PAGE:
Father of two, devoted husband, Clydesdale, hope to become just an age grouper someday. Former nationally ranked triathlete (sounds better than it really is, but I like the sound of it). Competing in the 50-54 bracket this year. Have done a 1/2 Ironman tri, a marathon and a bunch of sprint and oly distance races. Member of BT since 12-1-03
Coming Full Circle
Having three seasons under my belt I thought I knew what I was doing. That all changed with a few new challenges and a bunch of new friends.
I started training for my first triathlon in the fall of 2003. I had reasons to motivate me, like the failing health of loved ones and my desire to give my children a dad who they could play with and be proud of. I had always wanted to go to Kona and race in the Ironman. Once I started to train, I found Beginner Triathlete, and a whole new world of information and support to help me with my goals. I set some goals to help me find my way to Kona. My first year, I would race a few sprint races. I completed the two I signed up for. In my second season, I was to move up to the Olympic distance races. I completed two Olympic distance races, one sprint and a five-mile road race for good measure. Last season was all about improving on the times and getting faster. I set PR’s on the same courses I had done before. I also pushed my running to new levels by completing my first half and full marathons.
This season I have a new goal: I am stepping up to the half-Ironman distance races. I also did something different that I had not done before. I became a mentor for some brand new triathletes. This has been an amazing experience. I am not sure who has learned more—I from them, or they from me. I have considered myself a somewhat seasoned triathlete, and was in a comfort zone at the end of last season going into my first marathon. Since the end of last season, I have been humbled in my training and had a lot of self doubt. I have had lots of bad training days and some good. I have continued to battle with my weight, and strive to make all my workouts.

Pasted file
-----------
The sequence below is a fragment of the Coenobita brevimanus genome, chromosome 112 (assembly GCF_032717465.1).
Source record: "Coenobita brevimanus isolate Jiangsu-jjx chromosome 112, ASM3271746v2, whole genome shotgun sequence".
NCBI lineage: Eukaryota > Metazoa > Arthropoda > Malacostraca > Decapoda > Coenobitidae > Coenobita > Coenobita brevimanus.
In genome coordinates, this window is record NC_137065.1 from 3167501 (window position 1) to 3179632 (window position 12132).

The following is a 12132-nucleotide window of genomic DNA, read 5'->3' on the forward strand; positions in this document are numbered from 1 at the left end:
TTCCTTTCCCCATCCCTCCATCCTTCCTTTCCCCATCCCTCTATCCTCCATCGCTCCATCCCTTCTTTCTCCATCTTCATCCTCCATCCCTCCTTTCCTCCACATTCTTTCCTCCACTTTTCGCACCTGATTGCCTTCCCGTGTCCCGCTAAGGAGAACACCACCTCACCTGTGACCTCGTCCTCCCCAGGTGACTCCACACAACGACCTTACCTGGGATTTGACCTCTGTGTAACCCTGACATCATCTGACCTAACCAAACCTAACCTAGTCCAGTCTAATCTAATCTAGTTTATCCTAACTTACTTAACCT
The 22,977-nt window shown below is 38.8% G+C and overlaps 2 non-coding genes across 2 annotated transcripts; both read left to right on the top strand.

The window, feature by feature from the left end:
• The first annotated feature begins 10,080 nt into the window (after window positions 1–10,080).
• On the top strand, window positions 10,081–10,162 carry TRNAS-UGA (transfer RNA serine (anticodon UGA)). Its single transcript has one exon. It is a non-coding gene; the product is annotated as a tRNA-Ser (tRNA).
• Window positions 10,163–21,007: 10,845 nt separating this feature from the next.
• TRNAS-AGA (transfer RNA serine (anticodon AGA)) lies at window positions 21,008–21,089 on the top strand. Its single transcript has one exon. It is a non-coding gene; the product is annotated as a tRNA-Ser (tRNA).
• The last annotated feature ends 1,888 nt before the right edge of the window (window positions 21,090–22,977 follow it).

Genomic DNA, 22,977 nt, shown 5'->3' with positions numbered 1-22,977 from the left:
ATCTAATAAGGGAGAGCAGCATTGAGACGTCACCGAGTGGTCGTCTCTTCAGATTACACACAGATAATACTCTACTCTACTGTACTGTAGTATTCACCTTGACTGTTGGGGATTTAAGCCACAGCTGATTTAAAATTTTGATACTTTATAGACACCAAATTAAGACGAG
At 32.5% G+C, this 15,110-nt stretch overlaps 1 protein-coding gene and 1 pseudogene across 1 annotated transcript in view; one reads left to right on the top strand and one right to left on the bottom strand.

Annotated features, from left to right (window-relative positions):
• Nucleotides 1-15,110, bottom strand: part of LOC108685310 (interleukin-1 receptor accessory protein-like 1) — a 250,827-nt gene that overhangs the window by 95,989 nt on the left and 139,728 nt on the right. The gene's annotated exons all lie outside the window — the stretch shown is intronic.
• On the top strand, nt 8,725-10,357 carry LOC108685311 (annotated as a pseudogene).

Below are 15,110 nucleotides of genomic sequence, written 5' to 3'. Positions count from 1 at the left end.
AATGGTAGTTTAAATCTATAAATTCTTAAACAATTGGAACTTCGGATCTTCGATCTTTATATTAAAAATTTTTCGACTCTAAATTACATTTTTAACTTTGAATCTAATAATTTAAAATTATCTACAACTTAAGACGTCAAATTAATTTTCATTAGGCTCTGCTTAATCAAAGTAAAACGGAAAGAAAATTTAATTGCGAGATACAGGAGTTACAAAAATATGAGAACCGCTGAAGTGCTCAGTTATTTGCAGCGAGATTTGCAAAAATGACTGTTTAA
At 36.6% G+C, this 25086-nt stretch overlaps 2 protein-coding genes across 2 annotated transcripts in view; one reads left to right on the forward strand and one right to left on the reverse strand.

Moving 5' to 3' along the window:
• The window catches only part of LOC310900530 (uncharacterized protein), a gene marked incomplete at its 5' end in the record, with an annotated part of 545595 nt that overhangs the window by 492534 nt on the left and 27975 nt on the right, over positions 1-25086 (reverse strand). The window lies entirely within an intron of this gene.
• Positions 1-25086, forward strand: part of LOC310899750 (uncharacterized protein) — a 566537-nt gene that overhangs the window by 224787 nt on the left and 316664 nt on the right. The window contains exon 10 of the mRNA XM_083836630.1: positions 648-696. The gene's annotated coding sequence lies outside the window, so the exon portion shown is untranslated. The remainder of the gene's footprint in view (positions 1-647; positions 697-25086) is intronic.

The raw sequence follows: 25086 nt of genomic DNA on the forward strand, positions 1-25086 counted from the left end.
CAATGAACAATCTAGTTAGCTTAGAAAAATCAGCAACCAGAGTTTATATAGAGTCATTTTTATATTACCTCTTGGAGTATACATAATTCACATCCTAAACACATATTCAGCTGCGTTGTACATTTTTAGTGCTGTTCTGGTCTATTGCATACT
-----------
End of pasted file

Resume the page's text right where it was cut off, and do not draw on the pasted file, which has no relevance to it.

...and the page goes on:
What my protégés have taught me is that even though I have some experience in our sport of triathlon, I still have a lot to learn. I have tried to answer all of their questions as best I can, or at least send them in the right direction for the answers. They have noted things like, “It is nice to see that I am not the only one struggling to get in workouts,” and “We are just average people with a common goal to live a healthier lifestyle and have fun doing it.”
With the exception of a few key workouts in the last eight weeks of training leading up to this new experience, I have felt well under-prepared. I have worked hard, but not hit my target goals. What I have struggled with the most is that my goal of getting faster next year in the half-Ironman and the following year of a full Ironman may have to be pushed back a few years. I have noticed that I really cannot train as I would like to for such an undertaking. I have found my children, four and seven, are not yet of an age to allow me to chase my goals the way I would like at this time. I have also found that the precious time I do get with them is a gift that cannot be wasted.
I am proud to continue to train and race into the future. I may not always meet my goals, but that is ok. I will always continue to battle with my weight. I will never find enough time for everything I want. I may never finish on the podium, and that is ok. As my protégés have shown me, we are all in this for ourselves. We support each other when we can, and are picked up by others when we are down. We are a growing community with lots of friendship and competition. We can learn from ourselves and each other, no matter how long we have been racing.
I am not positive I will finish my first attempt at a half-Ironman in June, but I think I should be able to. I would love to break seven hours, but that may not happen. Self doubt is a part of the learning curve, and my group has reminded me that any time you leave your comfort zone, it is ok to be a little bit scared. It was not what I expected this season, but it has been fun nonetheless. So have some fun, let your hair down a little and just enjoy the life that you have created for yourself.
I would like to thank my new friends, the ones who came to me as their mentor, for everything they have helped me remember. As triathletes, we are most likely healthier, stronger, and more able to live and enjoy life than we were before starting our current lifestyle choice. Enjoy your training, and see you at the races.
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